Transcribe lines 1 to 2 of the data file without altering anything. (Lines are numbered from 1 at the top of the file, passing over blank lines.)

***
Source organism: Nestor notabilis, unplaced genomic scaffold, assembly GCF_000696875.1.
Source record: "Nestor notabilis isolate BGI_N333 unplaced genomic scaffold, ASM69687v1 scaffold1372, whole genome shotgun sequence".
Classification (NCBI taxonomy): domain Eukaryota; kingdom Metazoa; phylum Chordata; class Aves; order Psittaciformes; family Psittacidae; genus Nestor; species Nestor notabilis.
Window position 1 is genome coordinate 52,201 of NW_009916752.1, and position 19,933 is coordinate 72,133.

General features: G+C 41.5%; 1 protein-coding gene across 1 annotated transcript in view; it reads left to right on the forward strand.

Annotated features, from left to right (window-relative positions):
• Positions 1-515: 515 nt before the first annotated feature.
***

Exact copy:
Source organism: Nestor notabilis, unplaced genomic scaffold, assembly GCF_000696875.1.
Source record: "Nestor notabilis isolate BGI_N333 unplaced genomic scaffold, ASM69687v1 scaffold1372, whole genome shotgun sequence".